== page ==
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Most people who are familiar with Microsoft’s Windows Azure platform know
of it as a cloud platform for building, hosting, and scaling web applications. Since
it is a cloud-based platform it helps users save on physical resource costs, allows
greater flexibility for online work and collaboration and the ability to get
applications off the ground quickly. What few are aware of, however, is that
the Windows Azure platform also has the capability of serving communities that
have been affected by disasters.
Recently, the folks at Microsoft ,with help from public
sector and nonprofit partners including TechSoup, have been examining and
refining the use of an Azure-based disaster and emergency response portal. The
portal would allow emergency response teams, municipal actors, and other
community agencies to use mapping, social media, translation, and other tools
for online communications. Users would have the capability to pinpoint and
direct help to where it is most needed, broadcast important information,
collaborate with one another, and keep up with the latest developments following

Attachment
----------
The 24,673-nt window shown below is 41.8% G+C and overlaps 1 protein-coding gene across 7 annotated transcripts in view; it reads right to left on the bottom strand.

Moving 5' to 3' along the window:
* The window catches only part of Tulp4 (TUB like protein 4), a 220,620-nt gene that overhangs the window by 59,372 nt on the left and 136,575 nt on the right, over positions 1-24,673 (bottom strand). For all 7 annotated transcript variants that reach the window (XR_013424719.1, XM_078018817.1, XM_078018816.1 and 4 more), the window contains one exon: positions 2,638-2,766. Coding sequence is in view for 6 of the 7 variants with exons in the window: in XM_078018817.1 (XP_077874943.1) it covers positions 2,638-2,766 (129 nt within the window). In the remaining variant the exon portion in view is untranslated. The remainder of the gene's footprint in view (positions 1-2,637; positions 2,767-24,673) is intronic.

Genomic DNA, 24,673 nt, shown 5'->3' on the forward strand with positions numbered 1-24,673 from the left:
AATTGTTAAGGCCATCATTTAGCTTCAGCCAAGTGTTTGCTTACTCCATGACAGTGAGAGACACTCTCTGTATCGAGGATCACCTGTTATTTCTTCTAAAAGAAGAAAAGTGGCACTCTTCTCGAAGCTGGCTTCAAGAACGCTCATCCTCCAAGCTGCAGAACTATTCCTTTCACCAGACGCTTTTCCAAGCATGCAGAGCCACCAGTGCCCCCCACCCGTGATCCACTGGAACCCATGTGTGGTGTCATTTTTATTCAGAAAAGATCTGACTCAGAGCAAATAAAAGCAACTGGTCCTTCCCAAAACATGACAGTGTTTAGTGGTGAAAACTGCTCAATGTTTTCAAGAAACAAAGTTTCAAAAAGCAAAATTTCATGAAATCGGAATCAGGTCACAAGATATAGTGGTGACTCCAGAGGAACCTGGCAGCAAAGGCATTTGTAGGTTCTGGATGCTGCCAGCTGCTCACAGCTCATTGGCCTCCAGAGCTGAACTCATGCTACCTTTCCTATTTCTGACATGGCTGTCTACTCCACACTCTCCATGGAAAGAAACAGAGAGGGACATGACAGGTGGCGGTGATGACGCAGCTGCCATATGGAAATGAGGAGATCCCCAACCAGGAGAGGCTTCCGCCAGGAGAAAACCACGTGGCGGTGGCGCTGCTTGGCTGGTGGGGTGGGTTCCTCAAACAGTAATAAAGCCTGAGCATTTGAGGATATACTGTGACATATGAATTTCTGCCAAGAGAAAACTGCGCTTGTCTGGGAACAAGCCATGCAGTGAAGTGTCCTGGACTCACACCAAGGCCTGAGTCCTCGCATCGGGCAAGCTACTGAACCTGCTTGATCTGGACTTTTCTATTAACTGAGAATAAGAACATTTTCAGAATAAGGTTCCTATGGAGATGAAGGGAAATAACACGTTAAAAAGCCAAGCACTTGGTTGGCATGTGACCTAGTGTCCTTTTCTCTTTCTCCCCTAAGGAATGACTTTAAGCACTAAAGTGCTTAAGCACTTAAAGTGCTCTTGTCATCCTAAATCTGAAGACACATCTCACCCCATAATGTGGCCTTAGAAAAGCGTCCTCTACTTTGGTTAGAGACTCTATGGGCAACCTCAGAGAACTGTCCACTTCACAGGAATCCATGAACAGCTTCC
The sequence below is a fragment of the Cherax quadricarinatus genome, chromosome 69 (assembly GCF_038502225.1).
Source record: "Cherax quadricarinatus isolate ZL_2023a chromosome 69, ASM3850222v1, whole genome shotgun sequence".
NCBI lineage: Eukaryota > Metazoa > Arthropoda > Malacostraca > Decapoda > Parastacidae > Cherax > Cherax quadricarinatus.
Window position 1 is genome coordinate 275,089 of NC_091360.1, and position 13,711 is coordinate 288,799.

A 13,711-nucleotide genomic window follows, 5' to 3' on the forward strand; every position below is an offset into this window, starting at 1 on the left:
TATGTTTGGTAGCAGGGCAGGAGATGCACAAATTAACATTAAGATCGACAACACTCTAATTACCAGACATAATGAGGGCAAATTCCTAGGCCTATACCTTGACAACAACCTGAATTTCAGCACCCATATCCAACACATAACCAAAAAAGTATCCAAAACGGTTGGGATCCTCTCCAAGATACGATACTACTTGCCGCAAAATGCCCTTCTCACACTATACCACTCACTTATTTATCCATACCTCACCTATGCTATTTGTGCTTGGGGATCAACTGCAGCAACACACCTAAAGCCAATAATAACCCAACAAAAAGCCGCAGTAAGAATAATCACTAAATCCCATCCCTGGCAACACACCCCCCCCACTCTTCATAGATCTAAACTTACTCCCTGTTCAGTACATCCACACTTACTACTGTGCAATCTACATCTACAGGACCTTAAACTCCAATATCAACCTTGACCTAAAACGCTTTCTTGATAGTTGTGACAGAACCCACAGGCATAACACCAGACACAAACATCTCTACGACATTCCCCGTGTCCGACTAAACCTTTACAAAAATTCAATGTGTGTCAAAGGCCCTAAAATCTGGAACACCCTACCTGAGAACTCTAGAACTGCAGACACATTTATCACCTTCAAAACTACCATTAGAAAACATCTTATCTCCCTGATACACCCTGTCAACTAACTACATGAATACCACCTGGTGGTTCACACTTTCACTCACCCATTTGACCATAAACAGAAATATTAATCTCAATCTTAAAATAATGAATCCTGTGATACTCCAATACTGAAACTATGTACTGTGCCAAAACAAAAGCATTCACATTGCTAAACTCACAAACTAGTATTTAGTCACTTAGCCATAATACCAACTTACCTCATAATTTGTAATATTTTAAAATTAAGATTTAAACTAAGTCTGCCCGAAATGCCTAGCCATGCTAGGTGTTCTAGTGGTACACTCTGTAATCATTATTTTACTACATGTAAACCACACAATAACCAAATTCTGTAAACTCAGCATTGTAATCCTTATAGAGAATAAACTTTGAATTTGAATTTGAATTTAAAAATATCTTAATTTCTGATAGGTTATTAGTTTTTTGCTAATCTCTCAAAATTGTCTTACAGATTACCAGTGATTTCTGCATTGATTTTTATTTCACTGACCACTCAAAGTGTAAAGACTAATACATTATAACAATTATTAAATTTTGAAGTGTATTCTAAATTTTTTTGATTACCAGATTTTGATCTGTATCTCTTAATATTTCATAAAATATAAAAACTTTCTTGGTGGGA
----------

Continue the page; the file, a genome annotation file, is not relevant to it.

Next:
a crisis situation.
Since the portal lives in the cloud there is no need to
worry that a central server that is storing and processing this information
would be or become inaccessible at a moment when time and information are of
the essence. Residing in the cloud also means that the portal would also be
able to handle large numbers of users looking for or contributing information.
The flexibility offered by the Azure platform lets users customize the tool to
suit the nature of their emergency and the immediate needs of the affected
Japan’s use of the Windows Azure emergency response portal following the
disasters that struck Japan in March 2011 provides the best test case for how
this tool can be used. Using the Windows Azure emergency response portal, Second
Harvest Japan was able to provide their supporters and partner agencies with
information regarding food donation and distribution needs.
approached its public sector and nonprofit partners following the disasters in
Japan to refine the tool, their decision to do so demonstrates their commitment
to making the Windows Azure emergency response portal a truly user-friendly and
highly effective cloud-based tool to help any and all communities as they endeavor
to respond and rebuild following disasters.
Susan ChavezOnline Community & Social Media Team, TechSoup Global@Susan_Chavez
This work is published under a Creative Commons Attribution-NonCommercial-NoDerivs 4.0 International License.